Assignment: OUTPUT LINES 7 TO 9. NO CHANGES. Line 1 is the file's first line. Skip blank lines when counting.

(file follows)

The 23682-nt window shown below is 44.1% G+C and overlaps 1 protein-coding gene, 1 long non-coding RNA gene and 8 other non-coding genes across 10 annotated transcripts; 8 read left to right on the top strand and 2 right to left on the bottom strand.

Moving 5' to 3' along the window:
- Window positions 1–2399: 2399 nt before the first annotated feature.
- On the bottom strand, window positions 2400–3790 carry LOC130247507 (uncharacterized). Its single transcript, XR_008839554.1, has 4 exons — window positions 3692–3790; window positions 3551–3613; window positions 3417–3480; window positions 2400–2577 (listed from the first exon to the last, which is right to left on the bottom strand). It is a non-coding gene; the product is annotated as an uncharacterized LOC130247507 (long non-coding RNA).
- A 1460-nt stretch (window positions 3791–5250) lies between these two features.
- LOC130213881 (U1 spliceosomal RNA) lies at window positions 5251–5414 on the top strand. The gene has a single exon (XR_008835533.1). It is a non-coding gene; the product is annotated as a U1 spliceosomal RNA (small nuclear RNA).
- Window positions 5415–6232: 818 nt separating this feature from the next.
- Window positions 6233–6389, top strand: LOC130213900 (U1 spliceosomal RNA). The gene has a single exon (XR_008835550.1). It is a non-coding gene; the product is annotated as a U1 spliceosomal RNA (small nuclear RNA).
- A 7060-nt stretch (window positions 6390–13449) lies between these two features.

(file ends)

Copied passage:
- Window positions 5415–6232: 818 nt separating this feature from the next.
- Window positions 6233–6389, top strand: LOC130213900 (U1 spliceosomal RNA). The gene has a single exon (XR_008835550.1). It is a non-coding gene; the product is annotated as a U1 spliceosomal RNA (small nuclear RNA).
- A 7060-nt stretch (window positions 6390–13449) lies between these two features.